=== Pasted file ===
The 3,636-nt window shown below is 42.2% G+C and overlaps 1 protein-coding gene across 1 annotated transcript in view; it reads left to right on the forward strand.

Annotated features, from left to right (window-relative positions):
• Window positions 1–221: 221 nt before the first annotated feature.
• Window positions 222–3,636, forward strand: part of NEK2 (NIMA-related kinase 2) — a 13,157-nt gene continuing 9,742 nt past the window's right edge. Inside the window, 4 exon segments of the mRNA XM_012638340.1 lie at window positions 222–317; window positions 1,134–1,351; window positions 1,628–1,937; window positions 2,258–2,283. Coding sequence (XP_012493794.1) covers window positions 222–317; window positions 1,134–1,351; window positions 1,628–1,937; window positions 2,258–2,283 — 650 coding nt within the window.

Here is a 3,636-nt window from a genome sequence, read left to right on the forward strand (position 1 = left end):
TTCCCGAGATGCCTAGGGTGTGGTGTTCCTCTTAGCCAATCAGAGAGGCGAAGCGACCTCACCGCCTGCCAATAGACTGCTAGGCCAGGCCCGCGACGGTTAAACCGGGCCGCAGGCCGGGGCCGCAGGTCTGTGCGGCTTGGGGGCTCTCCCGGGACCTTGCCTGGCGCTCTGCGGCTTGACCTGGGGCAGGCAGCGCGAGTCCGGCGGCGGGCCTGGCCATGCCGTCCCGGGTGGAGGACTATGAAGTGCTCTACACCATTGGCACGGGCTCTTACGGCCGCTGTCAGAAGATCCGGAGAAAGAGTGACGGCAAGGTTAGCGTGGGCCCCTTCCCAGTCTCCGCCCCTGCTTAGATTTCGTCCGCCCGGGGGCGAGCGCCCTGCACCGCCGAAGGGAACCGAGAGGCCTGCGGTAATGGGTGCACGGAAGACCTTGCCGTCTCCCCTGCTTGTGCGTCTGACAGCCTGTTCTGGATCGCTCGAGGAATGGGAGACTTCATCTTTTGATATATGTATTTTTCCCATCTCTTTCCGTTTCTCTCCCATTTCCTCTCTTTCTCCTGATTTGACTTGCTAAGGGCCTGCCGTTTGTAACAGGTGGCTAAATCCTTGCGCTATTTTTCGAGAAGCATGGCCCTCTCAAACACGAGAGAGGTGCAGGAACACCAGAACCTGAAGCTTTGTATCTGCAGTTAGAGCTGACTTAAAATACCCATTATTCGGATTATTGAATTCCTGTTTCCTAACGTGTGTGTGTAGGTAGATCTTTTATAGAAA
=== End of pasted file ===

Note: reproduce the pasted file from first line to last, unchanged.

The 3,636-nt window shown below is 42.2% G+C and overlaps 1 protein-coding gene across 1 annotated transcript in view; it reads left to right on the forward strand.

Annotated features, from left to right (window-relative positions):
• Window positions 1–221: 221 nt before the first annotated feature.
• Window positions 222–3,636, forward strand: part of NEK2 (NIMA-related kinase 2) — a 13,157-nt gene continuing 9,742 nt past the window's right edge. Inside the window, 4 exon segments of the mRNA XM_012638340.1 lie at window positions 222–317; window positions 1,134–1,351; window positions 1,628–1,937; window positions 2,258–2,283. Coding sequence (XP_012493794.1) covers window positions 222–317; window positions 1,134–1,351; window positions 1,628–1,937; window positions 2,258–2,283 — 650 coding nt within the window.

Here is a 3,636-nt window from a genome sequence, read left to right on the forward strand (position 1 = left end):
TTCCCGAGATGCCTAGGGTGTGGTGTTCCTCTTAGCCAATCAGAGAGGCGAAGCGACCTCACCGCCTGCCAATAGACTGCTAGGCCAGGCCCGCGACGGTTAAACCGGGCCGCAGGCCGGGGCCGCAGGTCTGTGCGGCTTGGGGGCTCTCCCGGGACCTTGCCTGGCGCTCTGCGGCTTGACCTGGGGCAGGCAGCGCGAGTCCGGCGGCGGGCCTGGCCATGCCGTCCCGGGTGGAGGACTATGAAGTGCTCTACACCATTGGCACGGGCTCTTACGGCCGCTGTCAGAAGATCCGGAGAAAGAGTGACGGCAAGGTTAGCGTGGGCCCCTTCCCAGTCTCCGCCCCTGCTTAGATTTCGTCCGCCCGGGGGCGAGCGCCCTGCACCGCCGAAGGGAACCGAGAGGCCTGCGGTAATGGGTGCACGGAAGACCTTGCCGTCTCCCCTGCTTGTGCGTCTGACAGCCTGTTCTGGATCGCTCGAGGAATGGGAGACTTCATCTTTTGATATATGTATTTTTCCCATCTCTTTCCGTTTCTCTCCCATTTCCTCTCTTTCTCCTGATTTGACTTGCTAAGGGCCTGCCGTTTGTAACAGGTGGCTAAATCCTTGCGCTATTTTTCGAGAAGCATGGCCCTCTCAAACACGAGAGAGGTGCAGGAACACCAGAACCTGAAGCTTTGTATCTGCAGTTAGAGCTGACTTAAAATACCCATTATTCGGATTATTGAATTCCTGTTTCCTAACGTGTGTGTGTAGGTAGATCTTTTATAGAAA